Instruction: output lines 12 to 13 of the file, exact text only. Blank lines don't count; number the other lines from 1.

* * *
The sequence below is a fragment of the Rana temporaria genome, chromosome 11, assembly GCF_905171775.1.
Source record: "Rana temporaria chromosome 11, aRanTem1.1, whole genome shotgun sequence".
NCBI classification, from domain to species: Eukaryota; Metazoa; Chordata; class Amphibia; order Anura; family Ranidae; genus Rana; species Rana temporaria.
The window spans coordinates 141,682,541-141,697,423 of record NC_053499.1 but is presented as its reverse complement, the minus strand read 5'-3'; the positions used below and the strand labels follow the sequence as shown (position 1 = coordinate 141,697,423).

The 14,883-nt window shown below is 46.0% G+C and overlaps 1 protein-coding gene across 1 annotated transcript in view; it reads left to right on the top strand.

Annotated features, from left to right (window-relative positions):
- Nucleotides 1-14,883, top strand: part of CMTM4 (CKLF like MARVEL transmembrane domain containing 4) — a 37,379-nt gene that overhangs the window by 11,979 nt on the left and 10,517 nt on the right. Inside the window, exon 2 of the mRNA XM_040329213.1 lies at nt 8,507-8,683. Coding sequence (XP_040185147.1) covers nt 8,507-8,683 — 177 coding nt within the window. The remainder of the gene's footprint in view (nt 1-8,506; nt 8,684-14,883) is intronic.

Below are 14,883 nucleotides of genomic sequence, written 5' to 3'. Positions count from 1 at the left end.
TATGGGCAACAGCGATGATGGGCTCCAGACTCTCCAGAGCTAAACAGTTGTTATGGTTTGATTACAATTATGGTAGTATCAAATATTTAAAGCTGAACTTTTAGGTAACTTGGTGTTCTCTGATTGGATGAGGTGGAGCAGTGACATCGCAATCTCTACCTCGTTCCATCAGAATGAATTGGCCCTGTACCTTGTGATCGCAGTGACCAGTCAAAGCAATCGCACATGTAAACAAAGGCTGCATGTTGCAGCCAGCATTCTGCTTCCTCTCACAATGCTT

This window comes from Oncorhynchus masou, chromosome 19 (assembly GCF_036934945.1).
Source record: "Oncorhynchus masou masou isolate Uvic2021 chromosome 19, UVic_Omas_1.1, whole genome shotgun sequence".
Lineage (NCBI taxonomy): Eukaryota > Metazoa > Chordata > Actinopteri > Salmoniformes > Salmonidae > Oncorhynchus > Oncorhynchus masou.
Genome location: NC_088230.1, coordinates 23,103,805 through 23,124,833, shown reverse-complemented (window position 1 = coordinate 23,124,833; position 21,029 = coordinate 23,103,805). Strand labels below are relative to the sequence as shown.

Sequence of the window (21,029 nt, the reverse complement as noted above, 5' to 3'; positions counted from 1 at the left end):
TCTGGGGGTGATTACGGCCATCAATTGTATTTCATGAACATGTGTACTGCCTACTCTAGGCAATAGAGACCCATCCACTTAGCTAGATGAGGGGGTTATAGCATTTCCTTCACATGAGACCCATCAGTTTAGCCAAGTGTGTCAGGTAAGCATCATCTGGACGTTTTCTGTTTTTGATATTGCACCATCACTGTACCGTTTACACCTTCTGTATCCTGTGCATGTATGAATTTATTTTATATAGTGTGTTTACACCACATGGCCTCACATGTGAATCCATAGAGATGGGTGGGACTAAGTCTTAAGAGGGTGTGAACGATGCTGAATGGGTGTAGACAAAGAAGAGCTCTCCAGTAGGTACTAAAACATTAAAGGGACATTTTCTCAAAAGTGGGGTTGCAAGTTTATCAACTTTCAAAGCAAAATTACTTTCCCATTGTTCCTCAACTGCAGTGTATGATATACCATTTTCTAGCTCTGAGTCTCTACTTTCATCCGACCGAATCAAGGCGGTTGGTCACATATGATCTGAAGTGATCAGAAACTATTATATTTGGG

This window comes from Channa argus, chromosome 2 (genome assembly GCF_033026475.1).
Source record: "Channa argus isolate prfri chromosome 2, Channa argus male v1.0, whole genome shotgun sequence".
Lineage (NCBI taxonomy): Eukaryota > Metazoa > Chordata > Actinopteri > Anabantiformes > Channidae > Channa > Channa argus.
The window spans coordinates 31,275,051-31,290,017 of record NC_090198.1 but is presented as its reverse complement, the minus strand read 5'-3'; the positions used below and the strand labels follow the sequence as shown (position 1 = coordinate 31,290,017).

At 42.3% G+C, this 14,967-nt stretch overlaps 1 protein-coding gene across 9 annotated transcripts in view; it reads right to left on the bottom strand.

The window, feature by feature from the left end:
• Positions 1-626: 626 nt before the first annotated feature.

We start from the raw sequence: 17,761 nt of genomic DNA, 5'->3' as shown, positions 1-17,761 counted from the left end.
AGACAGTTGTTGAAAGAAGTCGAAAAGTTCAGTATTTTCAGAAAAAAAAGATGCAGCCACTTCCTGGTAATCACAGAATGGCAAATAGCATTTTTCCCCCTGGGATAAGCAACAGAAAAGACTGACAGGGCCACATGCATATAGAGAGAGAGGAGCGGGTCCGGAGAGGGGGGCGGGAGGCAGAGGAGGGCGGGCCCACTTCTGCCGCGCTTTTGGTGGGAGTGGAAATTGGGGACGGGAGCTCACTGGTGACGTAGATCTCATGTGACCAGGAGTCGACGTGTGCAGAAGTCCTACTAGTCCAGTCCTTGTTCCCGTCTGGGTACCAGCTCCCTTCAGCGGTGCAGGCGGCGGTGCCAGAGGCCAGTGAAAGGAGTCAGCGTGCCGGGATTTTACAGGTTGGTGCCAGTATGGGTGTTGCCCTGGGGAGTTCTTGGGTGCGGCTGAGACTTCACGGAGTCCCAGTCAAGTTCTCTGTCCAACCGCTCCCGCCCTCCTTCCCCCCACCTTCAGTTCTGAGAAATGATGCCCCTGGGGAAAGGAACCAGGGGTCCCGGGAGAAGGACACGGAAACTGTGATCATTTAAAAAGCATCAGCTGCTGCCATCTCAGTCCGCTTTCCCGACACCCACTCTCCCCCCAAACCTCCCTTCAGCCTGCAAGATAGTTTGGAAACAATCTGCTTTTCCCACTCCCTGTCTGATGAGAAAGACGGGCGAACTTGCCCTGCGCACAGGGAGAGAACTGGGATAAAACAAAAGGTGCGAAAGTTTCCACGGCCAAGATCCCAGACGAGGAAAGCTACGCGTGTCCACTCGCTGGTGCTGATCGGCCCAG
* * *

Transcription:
Lineage (NCBI taxonomy): Eukaryota > Metazoa > Chordata > Actinopteri > Salmoniformes > Salmonidae > Oncorhynchus > Oncorhynchus masou.
Genome location: NC_088230.1, coordinates 23,103,805 through 23,124,833, shown reverse-complemented (window position 1 = coordinate 23,124,833; position 21,029 = coordinate 23,103,805). Strand labels below are relative to the sequence as shown.